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Cassia

Posted on 22/06/2017
From the mountainous regions of China, cassia bark adds a delicate cinnamon touch to the gin.

Coriander

Posted on 22/06/2017
Despite growing throughout the Mediterranean, only Moroccan coriander has that distinctive spicy flavour.

Lemon peel

Posted on 22/06/2017
From the sunny fields of southern Italy, lemon peel adds a refreshing citrus note that helps to enhance the rest of the botanicals.

Liquorice

Posted on 22/06/2017
From Turkey, liquorice leaves an interesting bitter sweet note and enhances the other flavours.

Bergamot

Posted on 22/06/2017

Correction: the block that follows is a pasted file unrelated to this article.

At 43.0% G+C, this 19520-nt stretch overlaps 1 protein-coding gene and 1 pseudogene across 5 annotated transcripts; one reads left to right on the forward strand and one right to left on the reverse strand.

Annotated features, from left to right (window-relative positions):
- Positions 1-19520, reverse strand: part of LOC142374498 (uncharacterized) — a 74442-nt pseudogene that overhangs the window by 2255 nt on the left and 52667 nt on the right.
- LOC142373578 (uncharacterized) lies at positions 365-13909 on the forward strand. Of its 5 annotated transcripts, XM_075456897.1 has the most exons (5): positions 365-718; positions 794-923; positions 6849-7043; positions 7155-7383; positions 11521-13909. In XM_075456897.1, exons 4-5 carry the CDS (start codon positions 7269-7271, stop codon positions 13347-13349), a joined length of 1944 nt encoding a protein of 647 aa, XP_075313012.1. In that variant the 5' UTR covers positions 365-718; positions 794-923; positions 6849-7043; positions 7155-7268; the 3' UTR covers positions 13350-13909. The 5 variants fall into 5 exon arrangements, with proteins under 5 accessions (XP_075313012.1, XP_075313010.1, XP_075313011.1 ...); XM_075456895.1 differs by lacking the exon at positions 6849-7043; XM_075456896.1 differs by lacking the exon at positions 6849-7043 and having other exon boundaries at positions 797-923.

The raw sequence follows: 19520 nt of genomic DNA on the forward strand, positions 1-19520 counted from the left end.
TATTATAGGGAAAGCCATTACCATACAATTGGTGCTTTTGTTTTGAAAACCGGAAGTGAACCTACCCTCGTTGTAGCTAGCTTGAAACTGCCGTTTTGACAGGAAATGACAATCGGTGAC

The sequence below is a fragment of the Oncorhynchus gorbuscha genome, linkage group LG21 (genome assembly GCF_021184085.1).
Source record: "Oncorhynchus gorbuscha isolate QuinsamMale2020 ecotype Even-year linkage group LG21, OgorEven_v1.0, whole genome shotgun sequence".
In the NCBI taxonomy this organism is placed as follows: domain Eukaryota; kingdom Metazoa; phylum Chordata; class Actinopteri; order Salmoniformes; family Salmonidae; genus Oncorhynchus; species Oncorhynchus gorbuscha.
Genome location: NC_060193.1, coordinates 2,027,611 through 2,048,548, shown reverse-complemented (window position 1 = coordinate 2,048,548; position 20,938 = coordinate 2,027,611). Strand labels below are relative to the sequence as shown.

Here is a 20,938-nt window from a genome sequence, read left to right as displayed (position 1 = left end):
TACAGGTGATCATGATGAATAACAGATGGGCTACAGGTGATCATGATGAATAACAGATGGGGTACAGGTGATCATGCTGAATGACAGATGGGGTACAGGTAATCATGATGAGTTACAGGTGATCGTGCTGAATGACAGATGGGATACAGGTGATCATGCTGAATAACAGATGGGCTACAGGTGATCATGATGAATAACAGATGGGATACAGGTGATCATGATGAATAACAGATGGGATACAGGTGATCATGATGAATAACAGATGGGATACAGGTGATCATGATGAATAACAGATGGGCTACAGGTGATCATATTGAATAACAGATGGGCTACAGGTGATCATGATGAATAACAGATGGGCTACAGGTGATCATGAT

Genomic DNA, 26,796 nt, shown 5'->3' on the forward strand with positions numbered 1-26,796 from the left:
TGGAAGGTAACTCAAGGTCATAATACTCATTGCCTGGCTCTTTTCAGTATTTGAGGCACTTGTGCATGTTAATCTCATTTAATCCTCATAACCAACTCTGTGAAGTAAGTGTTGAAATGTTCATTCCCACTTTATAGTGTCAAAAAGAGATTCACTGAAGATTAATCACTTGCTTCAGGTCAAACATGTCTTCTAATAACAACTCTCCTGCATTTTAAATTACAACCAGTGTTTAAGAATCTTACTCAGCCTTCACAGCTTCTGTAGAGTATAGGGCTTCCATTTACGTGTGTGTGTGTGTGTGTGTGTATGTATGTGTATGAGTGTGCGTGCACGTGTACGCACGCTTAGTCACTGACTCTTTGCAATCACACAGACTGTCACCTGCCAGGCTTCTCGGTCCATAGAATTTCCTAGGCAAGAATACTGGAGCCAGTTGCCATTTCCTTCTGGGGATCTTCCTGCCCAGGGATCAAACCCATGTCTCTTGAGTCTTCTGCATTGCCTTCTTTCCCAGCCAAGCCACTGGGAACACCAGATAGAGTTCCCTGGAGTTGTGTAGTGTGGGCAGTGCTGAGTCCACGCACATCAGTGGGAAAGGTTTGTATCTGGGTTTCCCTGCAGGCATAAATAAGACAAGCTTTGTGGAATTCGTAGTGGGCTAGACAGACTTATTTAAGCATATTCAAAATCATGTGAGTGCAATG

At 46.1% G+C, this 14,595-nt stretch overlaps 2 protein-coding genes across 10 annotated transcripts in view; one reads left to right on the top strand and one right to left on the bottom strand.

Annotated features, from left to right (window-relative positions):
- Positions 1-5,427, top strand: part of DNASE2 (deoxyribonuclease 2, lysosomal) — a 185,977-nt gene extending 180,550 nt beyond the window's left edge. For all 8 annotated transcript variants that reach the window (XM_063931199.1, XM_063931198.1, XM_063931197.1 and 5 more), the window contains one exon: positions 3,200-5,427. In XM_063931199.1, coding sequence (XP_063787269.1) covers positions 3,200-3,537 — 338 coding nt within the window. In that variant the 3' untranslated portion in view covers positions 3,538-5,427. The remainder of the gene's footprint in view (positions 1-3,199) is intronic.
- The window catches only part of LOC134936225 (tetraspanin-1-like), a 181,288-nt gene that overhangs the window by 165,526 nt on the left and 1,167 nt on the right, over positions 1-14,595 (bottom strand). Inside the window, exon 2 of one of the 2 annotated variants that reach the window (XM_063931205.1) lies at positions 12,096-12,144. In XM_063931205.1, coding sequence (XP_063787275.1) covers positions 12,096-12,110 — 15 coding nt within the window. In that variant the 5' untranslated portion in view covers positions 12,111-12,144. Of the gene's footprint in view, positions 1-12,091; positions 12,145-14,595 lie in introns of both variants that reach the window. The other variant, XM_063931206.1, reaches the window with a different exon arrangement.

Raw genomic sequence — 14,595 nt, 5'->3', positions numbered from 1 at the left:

Bergamot was planted by Marco Polo upon his return from China. Today it is grown in the region of Bergamo and imparts a light fruity flavour.

Iris root

Posted on 22/06/2017
Iris root matures up to two years after harvesting in order to enhance its violet fragrance.

Savory

Posted on 22/06/2017
From the French Alps, savory is a very aromatic plant containing a large amount of essences concentrated in its leaves.

Almond

Posted on 22/06/2017
Originally from Asia, almonds are grown in warm Mediterranean regions. Their use adds a touch of oils and nuts to the gin.

Juniper

Posted on 20/06/2017
From the cool mountains of Dalmatia, this small hardy shrub is the basic ingredient of all gin.

Angelica

Posted on 25/05/2017
Grown in the green meadows of the Alps in the Savoie region, angelica imparts a subtly sweet fragrance that balances the rest of the botanicals.